Meeting groups convene for the fundamental purpose of advancing an organization’s goals—but planners are realizing more and more that those objectives aren’t strictly about the bottom line. In the post-recession age, where budgets are heavily scrutinized and there are concerns about events being wasteful, organizers—and attendees alike—are demanding programs include ways for delegates to make cultural, environmental, charitable, or other significant impacts.
The trend grows out of the emphasis on corporate social responsibility, or C.S.R., which industry pros say has recently exploded in importance.
“In addition to giving back to those in need and building a healthy company culture, C.S.R. programs unquestionably create a positive public relations opportunity,” says Chris Lee, C.E.O. of destination management company Access Destination Services. “The social and political climate surrounding the industry during the financial crisis was responsible for the cancellation of thousands of meetings around the world, and the A.I.G. effect left companies hesitant to travel for meetings for fear of ridicule in the media. It was during that time that many destination management companies and other meeting vendors reworked their offerings to adapt to the changing climate.”
Lee says that while C.S.R. programs were once incorporated in the form of one-off gestures, now they’ve expanded to become part of a more systemic and holistic approach to meetings.
The shift also comes as companies realize that deep employee engagement is not separate from the bottom line—it’s inextricably linked to it.
Christopher Hill of Hands Up Incentives, which plans incentive trips, destination meetings, retreats, and teambuilding programs, says that companies are reaping the results of increased productivity thanks to meaningful teambuilding efforts. They’re seeing higher levels of employee engagement “that results from having staff excited to work for a company that shares the same values that they do,” he says.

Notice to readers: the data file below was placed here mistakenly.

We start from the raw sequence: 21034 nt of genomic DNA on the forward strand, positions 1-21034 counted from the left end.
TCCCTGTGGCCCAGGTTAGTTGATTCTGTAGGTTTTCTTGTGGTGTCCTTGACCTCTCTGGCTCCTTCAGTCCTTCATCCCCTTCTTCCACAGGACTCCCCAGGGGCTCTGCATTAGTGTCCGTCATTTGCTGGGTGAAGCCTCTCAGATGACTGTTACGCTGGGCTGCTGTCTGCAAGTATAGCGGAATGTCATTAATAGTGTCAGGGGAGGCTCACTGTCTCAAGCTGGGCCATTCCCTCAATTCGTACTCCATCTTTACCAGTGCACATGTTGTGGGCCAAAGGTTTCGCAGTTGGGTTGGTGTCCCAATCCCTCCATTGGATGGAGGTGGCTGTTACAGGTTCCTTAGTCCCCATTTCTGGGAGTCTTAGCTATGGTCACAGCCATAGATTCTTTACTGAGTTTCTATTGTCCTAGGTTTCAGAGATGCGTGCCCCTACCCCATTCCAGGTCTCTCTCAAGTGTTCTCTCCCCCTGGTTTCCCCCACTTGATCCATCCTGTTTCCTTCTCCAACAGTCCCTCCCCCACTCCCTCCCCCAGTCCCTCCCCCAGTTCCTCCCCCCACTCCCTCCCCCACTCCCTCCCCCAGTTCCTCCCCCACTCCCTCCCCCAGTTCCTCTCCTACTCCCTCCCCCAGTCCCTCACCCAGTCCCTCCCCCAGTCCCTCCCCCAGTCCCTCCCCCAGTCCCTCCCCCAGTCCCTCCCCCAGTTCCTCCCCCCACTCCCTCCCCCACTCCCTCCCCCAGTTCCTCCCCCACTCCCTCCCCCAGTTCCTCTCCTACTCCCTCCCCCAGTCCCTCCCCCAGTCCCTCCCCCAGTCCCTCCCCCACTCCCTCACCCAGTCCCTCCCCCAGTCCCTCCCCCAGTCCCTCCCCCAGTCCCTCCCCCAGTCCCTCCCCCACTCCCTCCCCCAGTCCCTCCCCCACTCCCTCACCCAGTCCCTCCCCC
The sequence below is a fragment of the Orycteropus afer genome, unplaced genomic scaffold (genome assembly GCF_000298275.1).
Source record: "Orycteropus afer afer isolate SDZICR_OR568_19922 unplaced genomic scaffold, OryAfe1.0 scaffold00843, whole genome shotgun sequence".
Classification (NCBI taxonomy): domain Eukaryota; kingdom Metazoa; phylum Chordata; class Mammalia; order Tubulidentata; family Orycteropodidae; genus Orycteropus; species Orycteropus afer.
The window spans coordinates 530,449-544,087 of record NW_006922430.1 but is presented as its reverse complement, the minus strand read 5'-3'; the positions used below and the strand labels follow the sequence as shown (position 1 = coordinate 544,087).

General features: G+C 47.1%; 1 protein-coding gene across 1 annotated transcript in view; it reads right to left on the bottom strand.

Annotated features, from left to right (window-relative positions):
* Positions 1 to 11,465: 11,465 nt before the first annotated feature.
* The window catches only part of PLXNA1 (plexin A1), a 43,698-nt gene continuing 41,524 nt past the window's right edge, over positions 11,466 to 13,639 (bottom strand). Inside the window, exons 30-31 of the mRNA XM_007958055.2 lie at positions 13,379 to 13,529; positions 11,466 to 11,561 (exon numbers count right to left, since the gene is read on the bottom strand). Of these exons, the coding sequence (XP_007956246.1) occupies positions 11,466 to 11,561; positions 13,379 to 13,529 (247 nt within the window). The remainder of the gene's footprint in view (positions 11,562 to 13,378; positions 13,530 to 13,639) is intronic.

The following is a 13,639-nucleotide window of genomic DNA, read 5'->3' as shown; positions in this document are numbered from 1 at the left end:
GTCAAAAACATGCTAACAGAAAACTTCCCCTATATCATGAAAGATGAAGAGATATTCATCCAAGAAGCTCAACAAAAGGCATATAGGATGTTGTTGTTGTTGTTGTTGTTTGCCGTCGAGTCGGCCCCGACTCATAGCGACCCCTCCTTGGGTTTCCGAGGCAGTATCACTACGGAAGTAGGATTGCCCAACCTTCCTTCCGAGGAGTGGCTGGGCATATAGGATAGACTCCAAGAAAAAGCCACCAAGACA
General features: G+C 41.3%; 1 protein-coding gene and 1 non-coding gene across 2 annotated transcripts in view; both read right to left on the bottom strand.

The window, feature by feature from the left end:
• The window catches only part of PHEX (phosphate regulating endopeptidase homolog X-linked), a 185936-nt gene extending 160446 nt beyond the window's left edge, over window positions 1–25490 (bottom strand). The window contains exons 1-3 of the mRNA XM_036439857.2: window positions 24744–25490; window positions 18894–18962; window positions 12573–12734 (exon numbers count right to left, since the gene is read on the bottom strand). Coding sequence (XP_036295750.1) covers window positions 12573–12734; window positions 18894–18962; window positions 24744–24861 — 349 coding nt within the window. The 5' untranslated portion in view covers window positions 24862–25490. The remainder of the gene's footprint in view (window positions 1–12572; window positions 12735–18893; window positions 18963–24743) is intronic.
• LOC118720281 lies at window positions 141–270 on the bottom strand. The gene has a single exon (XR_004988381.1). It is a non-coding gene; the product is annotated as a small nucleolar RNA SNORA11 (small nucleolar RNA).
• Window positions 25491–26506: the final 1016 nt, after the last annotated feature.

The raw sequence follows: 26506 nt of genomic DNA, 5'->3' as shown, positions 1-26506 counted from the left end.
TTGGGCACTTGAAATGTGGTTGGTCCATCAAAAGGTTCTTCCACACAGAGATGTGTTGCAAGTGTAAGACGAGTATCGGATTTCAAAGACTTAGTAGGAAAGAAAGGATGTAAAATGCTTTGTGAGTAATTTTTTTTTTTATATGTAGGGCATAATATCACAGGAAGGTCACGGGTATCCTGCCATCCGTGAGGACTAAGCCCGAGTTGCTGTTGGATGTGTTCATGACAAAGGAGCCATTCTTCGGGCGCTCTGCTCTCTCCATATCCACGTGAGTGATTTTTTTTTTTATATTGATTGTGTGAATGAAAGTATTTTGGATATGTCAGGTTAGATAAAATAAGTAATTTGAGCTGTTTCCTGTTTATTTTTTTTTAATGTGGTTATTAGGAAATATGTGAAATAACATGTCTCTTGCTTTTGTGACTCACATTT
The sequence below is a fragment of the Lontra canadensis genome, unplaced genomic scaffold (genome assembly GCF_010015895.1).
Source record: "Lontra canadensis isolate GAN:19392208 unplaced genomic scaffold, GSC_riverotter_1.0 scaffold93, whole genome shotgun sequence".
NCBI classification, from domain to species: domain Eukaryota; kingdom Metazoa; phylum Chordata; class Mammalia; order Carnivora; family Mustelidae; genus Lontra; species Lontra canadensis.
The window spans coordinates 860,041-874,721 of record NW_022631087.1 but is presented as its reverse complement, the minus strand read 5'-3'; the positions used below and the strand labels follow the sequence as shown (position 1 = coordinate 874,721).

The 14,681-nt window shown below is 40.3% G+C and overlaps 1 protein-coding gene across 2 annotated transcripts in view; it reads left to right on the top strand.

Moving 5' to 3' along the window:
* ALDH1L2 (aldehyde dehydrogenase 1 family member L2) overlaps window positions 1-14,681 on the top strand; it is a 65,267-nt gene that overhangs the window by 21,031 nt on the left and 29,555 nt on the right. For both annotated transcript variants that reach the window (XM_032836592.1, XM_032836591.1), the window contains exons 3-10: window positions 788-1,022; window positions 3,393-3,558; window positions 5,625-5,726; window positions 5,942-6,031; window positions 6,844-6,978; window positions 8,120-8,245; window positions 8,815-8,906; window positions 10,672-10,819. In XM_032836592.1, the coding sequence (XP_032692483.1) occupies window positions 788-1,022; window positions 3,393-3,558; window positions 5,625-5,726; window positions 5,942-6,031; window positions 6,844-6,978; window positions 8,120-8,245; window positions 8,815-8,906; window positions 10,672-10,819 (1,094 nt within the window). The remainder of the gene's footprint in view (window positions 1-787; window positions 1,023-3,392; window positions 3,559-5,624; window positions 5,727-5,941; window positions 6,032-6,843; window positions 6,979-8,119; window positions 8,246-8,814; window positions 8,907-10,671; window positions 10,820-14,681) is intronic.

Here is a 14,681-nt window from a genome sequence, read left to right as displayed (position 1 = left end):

Beyond that, Hill says “companies may be seeking to build goodwill in a given destination for strategic, market-entry reasons,” and a meeting with a carefully crafted charitable or community-minded component can directly assist those efforts.
Overall, “[Adding an element of social responsibility is] a cost-effective way to have a meeting and also build stronger teams, get more engaged, build goodwill, and enhance C.S.R. reputation in one complete package,” Hill says.
To help engender this goodwill, meeting groups frequently try to address an environmental issue or help a charitable organization within the community.
Access Destination Services offers comprehensive multiday programs that have included rebuilding an entire computer lab destroyed by Hurricane Katrina and providing teddy bears to hospitalized children.
Venues around the world are on board to address the trend, as well, and are stepping up their offerings to meet these requests. Fairmont Mayakoba in Playa del Carmen, Mexico, for instance, gives groups the option to assist at a local park, paint a public school, or volunteer at an orphanage.
When it comes to such meeting activities, interactivity is the name of the game; planners say group participation is essential for substantial teambuilding results.
To encourage this, groups are fitting in projects not just at break time, but also throughout their events. For instance, the “Clean the World” station at IMEX was on the show floor and proved a huge success: Delegates could stop by and help compile hygiene kits at a booth sponsored by Meet Green as their individual schedules permitted.
As for destination meetings, groups are looking to connect with local communities in a meaningful way. The Fairmont Mayakoba offers a meeting break or dinner of traditional Mayan cuisine paired with teambuilding activities closely related to the Mayan community, including exploring the locally operated Sian Ka’an Biosphere Reserve or bike building for a local orphanage.
On the Big Island of Hawaii, the Sheraton Kona Resort & Spa has a dedicated cultural ambassador on staff, addressing the needs of meeting groups who want to experience more than just the landscape.
“Attendees receive a true sense of place and experience the Hawaiian culture in a way that is real and tangible, leaving with an overall sense of connection,” says Sheraton Kona’s director of culture and leisure activities, Lily Dudoit.
For meeting groups looking for a cultural tie-in, the venue can arrange for attendees to assist in the removal of invasive plants around historic sites or connect them with the local children’s nonprofit Nakoa Foundation.
Meeting pros say that the move toward meaningful meetings comes from an authentic industry-wide interest in social responsibility as well as from the bottom-line benefits. For those reasons, it’s a trend unlikely to wane.
“I’m happy to say that C.S.R. is here to stay,” says Access Destination Services creative director Erik Berg. “A significant percentage of the events we produce for our clients include some kind of C.S.R. programming. It’s without a doubt a win-win scenario, and I’m confident more and more companies will pick up on the trend.”